(Black Press Media files)

Ottawa fights planned class action against RCMP for bullying, intimidation

The current case is more general, applying to employees, including men, who worked for the RCMP

The federal government is fighting a proposed class-action lawsuit against the RCMP over bullying and intimidation of members, saying the national police force already has a comprehensive policy on harassment and the Mounties have made strides toward modernization.

In a submission to the Federal Court of Canada, lawyers representing the attorney general argue the action spearheaded by two veteran male Mounties, Geoffery Greenwood and Todd Gray, should not be certified.

“This motion is not about whether there is, or has been a harassment problem in the RCMP, or even whether the RCMP leadership has appropriately responded to the problem,” the federal submission says.

“The sole question is whether the proposed claims ought to proceed through the vehicle of a class action. The proposed action fails to satisfy even the law threshold for certification.”

The RCMP has already settled class-action lawsuits involving millions of dollars of payouts for discrimination, bullying and harassment involving female RCMP members and those who served the force in non-policing roles from 1974 onwards.

READ MORE: Second $100M settlement reached in RCMP sexual harassment class action

The current case is more general, applying to employees, including men, who worked for the RCMP in a wide array of roles over the decades. It would, however, exclude women already covered by the other class actions.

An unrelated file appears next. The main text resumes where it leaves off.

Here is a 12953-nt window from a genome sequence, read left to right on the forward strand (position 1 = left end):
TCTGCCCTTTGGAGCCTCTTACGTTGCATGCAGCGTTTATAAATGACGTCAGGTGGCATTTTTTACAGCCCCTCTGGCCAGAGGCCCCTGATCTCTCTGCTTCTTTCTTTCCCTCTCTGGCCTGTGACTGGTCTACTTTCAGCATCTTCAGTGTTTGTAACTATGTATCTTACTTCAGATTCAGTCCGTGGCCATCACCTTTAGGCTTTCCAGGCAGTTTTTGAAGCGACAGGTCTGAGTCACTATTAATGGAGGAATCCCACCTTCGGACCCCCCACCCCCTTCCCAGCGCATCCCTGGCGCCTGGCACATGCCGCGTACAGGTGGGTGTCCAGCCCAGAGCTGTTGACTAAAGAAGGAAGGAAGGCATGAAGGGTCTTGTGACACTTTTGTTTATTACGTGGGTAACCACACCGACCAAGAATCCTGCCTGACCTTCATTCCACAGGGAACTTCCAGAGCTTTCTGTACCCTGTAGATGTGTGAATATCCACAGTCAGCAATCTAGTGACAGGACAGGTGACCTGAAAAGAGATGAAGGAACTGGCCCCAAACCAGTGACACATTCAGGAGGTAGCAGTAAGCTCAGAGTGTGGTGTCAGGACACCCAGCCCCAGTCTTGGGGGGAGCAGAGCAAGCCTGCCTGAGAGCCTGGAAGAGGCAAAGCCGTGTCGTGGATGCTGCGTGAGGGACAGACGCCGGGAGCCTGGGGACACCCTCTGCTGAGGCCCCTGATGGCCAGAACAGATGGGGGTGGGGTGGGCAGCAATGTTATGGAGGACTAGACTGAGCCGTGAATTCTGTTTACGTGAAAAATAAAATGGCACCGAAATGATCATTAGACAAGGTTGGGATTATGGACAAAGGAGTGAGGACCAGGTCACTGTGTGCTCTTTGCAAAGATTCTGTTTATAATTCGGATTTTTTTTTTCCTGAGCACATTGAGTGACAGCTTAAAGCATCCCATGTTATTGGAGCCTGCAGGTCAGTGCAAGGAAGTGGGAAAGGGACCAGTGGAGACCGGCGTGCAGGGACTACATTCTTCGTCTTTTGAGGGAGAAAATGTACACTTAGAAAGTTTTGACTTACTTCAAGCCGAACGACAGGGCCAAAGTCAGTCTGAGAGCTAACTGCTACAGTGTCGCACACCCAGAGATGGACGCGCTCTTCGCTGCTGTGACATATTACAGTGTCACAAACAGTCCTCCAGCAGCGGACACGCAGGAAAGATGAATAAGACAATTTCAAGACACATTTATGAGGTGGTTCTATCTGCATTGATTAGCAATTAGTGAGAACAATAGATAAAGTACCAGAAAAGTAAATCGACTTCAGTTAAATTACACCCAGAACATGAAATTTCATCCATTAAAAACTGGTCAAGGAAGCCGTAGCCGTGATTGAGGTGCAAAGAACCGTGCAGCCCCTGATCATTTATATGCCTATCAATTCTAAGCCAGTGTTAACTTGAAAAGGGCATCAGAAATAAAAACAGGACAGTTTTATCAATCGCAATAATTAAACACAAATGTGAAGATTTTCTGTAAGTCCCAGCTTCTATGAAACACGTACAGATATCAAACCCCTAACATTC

Greenwood and Gray, both of whom live in Alberta, allege they were among those subjected to a culture of systemic bullying, intimidation and harassment that was fostered and condoned by the RCMP leadership.

They claim such behaviour was bolstered by barriers that “amplified a stark power imbalance” within the paramilitary structure of the force and prevented members from engaging in collective bargaining or other meaningful redress.

The sole avenue of recourse was through members of the chain of command who were either involved in such behaviour themselves or protected the perpetrators, the plaintiffs say. “This in turn created a toxic work environment, characterized by abuse of power and fear of reprisal.”